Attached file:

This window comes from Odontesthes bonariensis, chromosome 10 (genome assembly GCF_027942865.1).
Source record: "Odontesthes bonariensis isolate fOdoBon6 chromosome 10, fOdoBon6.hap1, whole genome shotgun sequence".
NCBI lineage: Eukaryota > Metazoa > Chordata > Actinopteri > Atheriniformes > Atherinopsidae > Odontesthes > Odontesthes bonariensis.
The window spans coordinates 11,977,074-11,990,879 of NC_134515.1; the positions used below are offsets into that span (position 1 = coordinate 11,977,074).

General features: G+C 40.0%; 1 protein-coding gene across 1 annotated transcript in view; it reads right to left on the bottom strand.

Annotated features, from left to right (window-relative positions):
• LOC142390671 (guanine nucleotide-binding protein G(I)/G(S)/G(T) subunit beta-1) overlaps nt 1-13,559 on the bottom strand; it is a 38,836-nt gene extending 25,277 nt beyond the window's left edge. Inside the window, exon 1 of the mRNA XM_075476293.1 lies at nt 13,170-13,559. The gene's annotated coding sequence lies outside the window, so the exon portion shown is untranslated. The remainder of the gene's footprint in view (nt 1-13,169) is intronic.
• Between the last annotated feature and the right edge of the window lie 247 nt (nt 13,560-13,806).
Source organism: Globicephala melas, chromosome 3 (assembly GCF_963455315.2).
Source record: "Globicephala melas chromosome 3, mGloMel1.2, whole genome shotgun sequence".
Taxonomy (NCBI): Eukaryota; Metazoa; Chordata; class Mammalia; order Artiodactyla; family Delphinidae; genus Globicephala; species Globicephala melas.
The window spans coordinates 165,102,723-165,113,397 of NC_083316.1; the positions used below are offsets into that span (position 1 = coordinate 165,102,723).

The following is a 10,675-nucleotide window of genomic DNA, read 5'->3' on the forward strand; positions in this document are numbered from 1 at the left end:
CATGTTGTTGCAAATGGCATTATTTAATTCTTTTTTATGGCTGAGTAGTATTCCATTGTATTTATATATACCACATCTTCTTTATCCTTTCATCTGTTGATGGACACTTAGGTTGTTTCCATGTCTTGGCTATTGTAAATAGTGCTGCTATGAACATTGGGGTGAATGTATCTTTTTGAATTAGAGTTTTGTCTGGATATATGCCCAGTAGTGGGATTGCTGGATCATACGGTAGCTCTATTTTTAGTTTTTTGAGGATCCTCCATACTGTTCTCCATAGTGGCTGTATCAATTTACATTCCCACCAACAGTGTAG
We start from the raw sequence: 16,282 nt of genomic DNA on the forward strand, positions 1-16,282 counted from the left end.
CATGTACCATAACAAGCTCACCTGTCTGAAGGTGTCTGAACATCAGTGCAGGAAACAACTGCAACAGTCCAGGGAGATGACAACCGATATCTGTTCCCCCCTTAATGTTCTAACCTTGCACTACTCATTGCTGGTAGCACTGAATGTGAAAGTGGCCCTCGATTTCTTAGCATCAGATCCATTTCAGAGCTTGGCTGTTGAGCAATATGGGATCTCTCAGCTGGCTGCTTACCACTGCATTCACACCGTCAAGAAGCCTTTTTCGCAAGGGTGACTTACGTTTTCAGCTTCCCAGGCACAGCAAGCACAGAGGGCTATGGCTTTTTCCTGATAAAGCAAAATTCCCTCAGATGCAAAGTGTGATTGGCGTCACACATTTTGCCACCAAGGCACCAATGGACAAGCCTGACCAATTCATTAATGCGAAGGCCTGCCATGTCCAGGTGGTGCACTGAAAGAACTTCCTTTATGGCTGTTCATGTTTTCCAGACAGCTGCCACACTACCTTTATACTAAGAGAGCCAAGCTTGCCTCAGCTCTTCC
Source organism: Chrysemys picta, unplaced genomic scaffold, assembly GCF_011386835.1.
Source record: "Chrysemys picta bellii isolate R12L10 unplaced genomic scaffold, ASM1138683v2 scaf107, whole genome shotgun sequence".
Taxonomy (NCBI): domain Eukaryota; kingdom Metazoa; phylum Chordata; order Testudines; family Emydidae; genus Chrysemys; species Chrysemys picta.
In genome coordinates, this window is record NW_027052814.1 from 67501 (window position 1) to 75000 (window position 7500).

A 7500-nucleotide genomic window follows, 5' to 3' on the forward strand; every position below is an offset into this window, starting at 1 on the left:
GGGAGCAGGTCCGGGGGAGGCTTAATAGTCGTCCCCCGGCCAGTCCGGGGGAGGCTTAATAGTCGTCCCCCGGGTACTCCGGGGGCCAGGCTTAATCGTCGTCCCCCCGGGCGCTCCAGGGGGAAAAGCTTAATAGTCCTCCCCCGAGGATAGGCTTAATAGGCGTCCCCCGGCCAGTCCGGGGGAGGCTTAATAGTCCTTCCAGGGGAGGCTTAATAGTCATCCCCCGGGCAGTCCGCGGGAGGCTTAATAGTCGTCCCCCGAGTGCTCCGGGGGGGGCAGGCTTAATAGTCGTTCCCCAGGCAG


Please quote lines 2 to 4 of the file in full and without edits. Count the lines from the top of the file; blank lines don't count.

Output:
Source record: "Odontesthes bonariensis isolate fOdoBon6 chromosome 10, fOdoBon6.hap1, whole genome shotgun sequence".
NCBI lineage: Eukaryota > Metazoa > Chordata > Actinopteri > Atheriniformes > Atherinopsidae > Odontesthes > Odontesthes bonariensis.
The window spans coordinates 11,977,074-11,990,879 of NC_134515.1; the positions used below are offsets into that span (position 1 = coordinate 11,977,074).